When building new teams, human resource officers often concentrate on recruiting the most qualified candidates in terms of knowledge, experience and organizational fit (Parker 20). Aptitude tests are often administered in the early stages of the interview process in order to identify and select the smartest applicants or most knowledgeable applicants. Employees must definitely have the right knowledge and skills in order to perform their duties effectively. However, without, the right attitude, aptitude may not account for much (Parker 27).
According to Buttefield (50), attitude can be described as a commitment to individual and collective goals, the inspiration to perform the duties necessitated by the goals and the courage to overcome resultant challenges. A positive team attitude produces high levels of efficiency, a sense of belonging and collective vision for future performances (Butterfield 54; Parker 31). An unskilled individual with the right attitude is more productive and valuable to an organization than a highly qualified de-motivated individual. The team with the right attitude will be motivated to use their knowledge and skills to solve work related problems by making decisions that promote the achievement of the set goals and targets.
Team identity is equally important requirement for a successful team. Teams are composed of individuals with various competencies who may or may not know each other. Each new team has has different dynamics that require new team identities. To define team identities, team leaders must clarify the team purpose and encourage collaboration between the members to achieve team goals (Buttefield 66). Team identity is enhanced by a clear team vision, simplified team procedures, defined individual authority and established procedures for solving team conflict promptly and fairly (Butterfield 67).
Teams are created for a specific purpose or project. The composition and membership to the team is concomitant to the individual’s qualification to perform one or several roles identified within the team (Parker 23). Team members should not be allowed to select their own roles because the team leaders should assign these roles according to individual competence. Team roles should be assigned by the team leader in order to establish order within the team (Butterfield 31; Parker 25). This is not to say that team member should not be involved in the identification of team roles. Team members should be involved so that they can develop a sense of ownership of the available roles and their responsibility to fulfill their duties. In situations where the roles are dynamic and vertically integrated, team members can rotate the responsibility as long as the team leadership is maintained (Butterfield 73).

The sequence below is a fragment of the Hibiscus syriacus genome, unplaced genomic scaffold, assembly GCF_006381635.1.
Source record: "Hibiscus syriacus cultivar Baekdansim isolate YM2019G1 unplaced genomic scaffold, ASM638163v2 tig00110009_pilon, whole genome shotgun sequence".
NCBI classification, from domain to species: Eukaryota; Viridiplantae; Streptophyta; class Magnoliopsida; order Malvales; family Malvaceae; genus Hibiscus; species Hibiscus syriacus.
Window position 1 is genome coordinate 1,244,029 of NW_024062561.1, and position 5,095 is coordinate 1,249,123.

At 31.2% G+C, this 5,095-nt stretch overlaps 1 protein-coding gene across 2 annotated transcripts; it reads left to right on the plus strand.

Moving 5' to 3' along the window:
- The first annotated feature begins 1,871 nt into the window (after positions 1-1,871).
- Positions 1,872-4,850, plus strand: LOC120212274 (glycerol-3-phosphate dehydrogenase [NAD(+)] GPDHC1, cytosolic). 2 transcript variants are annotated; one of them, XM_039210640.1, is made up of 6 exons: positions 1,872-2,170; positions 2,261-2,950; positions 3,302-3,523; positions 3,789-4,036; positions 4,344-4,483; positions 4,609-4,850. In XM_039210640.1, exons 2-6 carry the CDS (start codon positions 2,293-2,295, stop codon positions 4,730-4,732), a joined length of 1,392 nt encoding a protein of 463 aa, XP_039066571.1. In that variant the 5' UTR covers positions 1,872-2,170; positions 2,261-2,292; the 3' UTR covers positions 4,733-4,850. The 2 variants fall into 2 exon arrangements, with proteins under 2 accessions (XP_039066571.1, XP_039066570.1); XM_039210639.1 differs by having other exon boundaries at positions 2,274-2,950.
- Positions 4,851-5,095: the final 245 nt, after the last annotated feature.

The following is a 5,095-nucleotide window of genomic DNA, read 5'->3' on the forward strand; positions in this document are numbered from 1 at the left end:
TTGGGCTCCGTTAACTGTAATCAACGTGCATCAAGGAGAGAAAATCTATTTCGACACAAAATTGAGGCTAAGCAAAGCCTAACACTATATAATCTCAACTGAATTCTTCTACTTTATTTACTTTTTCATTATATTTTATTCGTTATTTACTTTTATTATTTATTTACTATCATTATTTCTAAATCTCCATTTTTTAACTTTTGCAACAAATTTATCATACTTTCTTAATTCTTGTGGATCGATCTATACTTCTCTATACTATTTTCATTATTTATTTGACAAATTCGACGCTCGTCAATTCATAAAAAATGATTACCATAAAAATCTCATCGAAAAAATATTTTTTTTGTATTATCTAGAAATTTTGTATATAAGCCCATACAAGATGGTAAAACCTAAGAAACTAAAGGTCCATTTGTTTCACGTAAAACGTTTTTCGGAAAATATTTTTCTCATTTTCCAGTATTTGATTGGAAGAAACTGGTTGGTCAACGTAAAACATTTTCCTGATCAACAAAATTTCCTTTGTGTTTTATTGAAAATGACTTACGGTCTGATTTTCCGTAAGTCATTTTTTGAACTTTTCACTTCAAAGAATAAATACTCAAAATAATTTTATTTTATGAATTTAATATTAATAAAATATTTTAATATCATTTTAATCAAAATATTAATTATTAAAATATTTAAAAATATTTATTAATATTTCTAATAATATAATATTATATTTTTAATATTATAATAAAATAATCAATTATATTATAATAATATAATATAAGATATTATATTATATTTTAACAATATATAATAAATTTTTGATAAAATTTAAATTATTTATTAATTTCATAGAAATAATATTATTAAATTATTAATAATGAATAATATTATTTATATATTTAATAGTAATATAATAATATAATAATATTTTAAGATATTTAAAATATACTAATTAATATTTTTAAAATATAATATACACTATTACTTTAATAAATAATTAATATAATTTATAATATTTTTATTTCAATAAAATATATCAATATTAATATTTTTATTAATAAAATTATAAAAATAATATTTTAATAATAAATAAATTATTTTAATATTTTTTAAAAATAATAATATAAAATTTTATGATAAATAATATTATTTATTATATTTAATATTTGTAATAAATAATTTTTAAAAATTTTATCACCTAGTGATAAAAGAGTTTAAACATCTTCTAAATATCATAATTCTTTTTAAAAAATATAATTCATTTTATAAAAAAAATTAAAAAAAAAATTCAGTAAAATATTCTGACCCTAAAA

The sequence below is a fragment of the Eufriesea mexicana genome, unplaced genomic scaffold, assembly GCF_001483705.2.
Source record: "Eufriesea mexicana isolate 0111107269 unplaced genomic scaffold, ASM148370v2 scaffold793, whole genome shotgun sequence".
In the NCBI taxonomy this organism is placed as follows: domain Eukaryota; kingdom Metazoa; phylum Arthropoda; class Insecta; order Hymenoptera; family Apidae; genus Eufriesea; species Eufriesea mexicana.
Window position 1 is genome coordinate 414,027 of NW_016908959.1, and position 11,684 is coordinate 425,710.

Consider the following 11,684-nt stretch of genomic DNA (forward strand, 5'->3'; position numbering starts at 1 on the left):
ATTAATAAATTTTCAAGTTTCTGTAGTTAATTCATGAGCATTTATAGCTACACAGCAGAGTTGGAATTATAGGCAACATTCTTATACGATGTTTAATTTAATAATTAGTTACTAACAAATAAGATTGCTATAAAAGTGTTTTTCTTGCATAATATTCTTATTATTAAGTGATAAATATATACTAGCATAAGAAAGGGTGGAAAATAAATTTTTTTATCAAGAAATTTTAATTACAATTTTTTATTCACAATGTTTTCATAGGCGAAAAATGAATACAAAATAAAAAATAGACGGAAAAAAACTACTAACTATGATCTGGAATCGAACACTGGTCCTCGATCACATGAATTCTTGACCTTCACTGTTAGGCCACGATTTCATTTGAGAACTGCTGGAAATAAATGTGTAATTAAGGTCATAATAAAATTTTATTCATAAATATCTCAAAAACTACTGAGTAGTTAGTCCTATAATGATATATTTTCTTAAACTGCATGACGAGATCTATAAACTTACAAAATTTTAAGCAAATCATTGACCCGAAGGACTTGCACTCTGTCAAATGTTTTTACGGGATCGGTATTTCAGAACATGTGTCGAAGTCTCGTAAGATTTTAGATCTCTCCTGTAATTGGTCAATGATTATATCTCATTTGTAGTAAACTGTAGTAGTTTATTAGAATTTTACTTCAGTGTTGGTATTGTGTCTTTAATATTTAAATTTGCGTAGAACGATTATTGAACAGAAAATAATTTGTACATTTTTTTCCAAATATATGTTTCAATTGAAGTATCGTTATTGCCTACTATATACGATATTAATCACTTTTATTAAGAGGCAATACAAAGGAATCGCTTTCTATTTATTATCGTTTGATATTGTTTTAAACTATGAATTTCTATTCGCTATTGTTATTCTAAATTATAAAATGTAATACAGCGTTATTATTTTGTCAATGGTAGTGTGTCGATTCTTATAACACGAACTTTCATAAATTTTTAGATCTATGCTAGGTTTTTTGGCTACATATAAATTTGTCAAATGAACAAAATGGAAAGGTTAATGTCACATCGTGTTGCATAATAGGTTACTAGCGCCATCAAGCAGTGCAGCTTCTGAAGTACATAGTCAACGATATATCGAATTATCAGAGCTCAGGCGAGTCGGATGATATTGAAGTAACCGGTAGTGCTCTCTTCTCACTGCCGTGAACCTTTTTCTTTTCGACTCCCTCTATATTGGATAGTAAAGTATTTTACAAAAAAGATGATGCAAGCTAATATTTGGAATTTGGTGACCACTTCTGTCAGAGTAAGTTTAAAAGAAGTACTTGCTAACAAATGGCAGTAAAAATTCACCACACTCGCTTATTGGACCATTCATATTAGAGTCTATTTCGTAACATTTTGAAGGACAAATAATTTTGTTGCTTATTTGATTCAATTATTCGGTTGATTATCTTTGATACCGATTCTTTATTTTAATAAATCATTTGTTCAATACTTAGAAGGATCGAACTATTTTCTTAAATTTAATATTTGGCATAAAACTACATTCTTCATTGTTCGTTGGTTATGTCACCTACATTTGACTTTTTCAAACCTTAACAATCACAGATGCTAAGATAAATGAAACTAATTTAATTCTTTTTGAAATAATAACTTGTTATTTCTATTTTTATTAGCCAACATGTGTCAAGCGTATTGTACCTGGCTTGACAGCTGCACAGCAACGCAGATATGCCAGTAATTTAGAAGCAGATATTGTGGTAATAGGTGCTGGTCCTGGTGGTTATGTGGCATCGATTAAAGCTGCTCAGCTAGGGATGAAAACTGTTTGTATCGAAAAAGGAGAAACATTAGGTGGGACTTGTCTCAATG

Organizational reward systems primarily award individuals for measured individual effort. Appraisals and promotions are given to individuals making individuals ambitious even within teams. This means that teams are made up of individuals aggressively pursuing personal goals without regard of the overall team goals. Team leaders have the tough challenge of creating cohesion and unity of ambition within teams. Parker (62) advises that the best way to develop competent teams is by building relationships within the team. First, team leaders can begin by involving all team members in decision making. For example, team members can begin by assigning each other titles or code names that will apply within the team to create familiarity. Secondly, team members can create and maintain clear communication channels. This will reduce conflict and allow the team to execute their mandate smoothly. Effective communication reduces errors, builds reliability and reduces misunderstandings. Lastly, Team members can participate in team building activities such as sports, conferences and other capacity building activities. Team members can take time away from the formal work environment to celebrate goal achievement.
Butterfield, Jeff. Teamwork and Team Building: Soft Skills for a Digital Workplace. Boston: Course Technology/Cengage Learning, 2011. Print.
Parker, Glenn M. Successful Team Building: 20 Tips, Tools, and Exercises. Amherst, Mass: HRD Press, 2010. Internet resource.